Early Warning Rapid Alert Systems for Food Safety

“Food safety and foodborne illness are of low priority for many governments and general populations in low to middle income countries. Limited budgets and donor-driven funding likely encourage governments to focus on other problems such as food security and Human Immunodeficiency Virus, tuberculosis and malaria. Some populations may not be educated about food safety and are habituated to chronic gastrointestinal diseases. Data that measures the burden of food safety events is not available to make evidence-based decisions. The need to develop EWRA systems for food safety is likely to be incompletely understood and accepted by stakeholders without significant collaborative groundwork.”

Rome195The CCH was contracted by the EMPRES Food Safety and Products Unit (AGDF) of the FAO to identify, evaluate, and summarize information on existing early warning and rapid alert (EWRA) systems applicable to food safety, and then use this information to discover key principles, good practices, and essential framework elements for establishing or enhancing EWRA systems at the country level. This was undertaken over a six-month time frame with the goal of providing immediate assistance to the EMPRES Food Safety and Products Unit to move forward with two of its important objectives: helping countries to build and enhance their EWRA capacities in food safety, and establishing sustainable global food safety networks.

Early Warning Rapid Alert Systems for Food SafetyTo gather preliminary knowledge relevant to the project goals, we performed scoping interviews and a rapid review of the peer-reviewed and grey literature. We compiled a database of global experts in EWRA and food safety, concentrating particularly on identifying those working in low and middle income countries, and developed an online survey to gather their opinions about the role of EWRA systems in improving food safety, critical elements for EWRA systems, limitations to developing reliable EWRA systems, how best to assess EWRA systems, and how all of these subjects might vary by organizational or resource levels. We then performed semi-structured interviews with 15 experts with extensive experience working in EWRA for food safety in low-resource settings to collect in-depth knowledge and commentary on important topics about which there was no clear consensus of evidence or opinion. We synthesized results from all activities into outputs which included a full final report, an executive summary and a technical report. A primary recommendation to bring together experts for high level discussions on EWRA systems resulted in a contract to facilitate an expert workshop in Rome, Italy, in October 2013.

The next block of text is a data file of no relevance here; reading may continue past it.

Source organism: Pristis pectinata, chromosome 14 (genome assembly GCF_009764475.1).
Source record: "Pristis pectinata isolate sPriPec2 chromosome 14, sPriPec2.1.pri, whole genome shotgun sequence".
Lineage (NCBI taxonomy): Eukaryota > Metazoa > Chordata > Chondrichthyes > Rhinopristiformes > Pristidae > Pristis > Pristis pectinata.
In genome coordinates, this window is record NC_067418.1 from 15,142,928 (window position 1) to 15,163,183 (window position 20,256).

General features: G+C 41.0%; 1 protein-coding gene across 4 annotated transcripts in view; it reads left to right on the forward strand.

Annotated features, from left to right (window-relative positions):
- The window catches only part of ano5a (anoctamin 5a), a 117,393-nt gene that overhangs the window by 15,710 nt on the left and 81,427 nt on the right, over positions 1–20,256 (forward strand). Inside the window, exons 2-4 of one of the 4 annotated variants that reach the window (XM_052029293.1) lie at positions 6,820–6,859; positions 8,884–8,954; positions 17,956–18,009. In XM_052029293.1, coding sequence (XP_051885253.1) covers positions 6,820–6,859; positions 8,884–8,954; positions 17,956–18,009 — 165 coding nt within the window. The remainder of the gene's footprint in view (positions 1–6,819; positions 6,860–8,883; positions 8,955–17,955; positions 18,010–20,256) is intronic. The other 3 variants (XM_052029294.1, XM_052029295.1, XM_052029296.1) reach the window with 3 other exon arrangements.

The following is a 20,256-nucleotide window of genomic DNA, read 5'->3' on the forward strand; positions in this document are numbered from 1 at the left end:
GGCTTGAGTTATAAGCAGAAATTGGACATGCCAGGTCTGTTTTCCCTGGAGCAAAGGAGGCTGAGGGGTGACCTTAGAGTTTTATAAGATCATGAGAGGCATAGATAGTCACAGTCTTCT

Rome275A critical finding of this work is the recognition that food safety systems exist along a continuum that may require the use of different early warning systems, from predictive risk-based and forecasting approaches through to active and reactive systems that identify hazards at varying points in time in the food to fork chain.  These early warning  systems may make use of one or more surveillance techniques (active, event-based or  syndromic for example) that target human cases of disease occurring after exposure to contaminated food.  Alternatively, EW systems can be targeted to food chain points during harvest or production involving food inspection and sampling in order to identify a contamination event before human exposure. Ultimately, published literature on evaluating EWRA systems for food safety is limited, and there is a lack of validated data on how best to set up, sustain and evaluate these systems.  As a result, it is not currently feasible to take any one existing system and use it as a portable blueprint for low to middle income countries seeking to develop EWRA capacity.

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